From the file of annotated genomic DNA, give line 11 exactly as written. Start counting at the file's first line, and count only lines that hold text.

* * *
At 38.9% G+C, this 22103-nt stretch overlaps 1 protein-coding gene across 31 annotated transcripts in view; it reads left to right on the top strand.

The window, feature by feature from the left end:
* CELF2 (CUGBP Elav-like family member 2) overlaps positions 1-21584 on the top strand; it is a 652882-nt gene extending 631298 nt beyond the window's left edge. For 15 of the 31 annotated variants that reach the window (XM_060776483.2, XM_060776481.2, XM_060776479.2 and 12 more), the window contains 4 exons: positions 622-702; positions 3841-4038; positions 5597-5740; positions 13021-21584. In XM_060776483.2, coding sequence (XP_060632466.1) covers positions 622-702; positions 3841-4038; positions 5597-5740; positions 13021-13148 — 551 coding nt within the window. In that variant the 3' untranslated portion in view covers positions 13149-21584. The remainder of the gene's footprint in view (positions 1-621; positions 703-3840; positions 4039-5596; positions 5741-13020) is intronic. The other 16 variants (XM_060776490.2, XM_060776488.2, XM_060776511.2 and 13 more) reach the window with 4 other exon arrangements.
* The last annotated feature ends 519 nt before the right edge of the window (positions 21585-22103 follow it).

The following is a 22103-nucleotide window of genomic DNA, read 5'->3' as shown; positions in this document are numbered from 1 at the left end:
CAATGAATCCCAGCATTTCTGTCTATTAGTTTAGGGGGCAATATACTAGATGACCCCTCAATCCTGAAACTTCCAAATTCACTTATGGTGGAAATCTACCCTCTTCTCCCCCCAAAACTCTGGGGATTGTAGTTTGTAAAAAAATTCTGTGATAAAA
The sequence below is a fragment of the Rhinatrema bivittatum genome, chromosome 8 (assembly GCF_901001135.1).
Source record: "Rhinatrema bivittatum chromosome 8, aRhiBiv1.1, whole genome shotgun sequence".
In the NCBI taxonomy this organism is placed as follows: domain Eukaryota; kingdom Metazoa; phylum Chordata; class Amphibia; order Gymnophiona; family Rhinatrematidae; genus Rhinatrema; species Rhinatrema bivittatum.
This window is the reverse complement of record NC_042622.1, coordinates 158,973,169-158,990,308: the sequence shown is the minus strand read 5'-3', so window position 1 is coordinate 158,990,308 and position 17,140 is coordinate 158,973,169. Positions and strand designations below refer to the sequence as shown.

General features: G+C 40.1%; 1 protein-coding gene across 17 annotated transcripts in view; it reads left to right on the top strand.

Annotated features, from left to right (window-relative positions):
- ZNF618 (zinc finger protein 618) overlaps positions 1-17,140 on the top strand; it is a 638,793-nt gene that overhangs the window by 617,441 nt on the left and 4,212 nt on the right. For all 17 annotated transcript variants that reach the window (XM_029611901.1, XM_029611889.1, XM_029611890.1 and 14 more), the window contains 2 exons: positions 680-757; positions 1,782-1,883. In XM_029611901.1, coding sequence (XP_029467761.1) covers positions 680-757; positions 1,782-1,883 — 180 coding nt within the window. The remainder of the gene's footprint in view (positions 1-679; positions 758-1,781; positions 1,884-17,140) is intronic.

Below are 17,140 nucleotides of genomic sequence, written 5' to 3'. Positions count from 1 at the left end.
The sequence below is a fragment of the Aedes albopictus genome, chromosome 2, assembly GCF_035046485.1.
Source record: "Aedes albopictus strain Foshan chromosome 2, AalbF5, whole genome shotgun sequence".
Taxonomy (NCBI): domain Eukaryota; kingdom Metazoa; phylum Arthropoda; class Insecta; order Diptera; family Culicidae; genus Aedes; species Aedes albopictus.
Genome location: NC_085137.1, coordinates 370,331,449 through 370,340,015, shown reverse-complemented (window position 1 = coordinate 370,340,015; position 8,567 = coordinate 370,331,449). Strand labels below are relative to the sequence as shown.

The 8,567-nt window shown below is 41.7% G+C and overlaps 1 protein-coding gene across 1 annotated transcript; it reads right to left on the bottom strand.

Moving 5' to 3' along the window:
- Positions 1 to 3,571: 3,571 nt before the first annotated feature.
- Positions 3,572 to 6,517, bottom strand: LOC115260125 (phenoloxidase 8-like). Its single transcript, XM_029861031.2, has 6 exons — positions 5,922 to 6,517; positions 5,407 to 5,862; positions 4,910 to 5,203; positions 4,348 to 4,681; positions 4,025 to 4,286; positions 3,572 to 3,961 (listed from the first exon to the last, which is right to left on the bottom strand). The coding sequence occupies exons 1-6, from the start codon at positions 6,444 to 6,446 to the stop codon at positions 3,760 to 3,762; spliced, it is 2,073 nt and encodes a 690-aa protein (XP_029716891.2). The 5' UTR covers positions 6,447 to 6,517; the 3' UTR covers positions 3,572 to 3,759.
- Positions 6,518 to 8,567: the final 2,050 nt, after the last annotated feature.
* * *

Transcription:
General features: G+C 40.1%; 1 protein-coding gene across 17 annotated transcripts in view; it reads left to right on the top strand.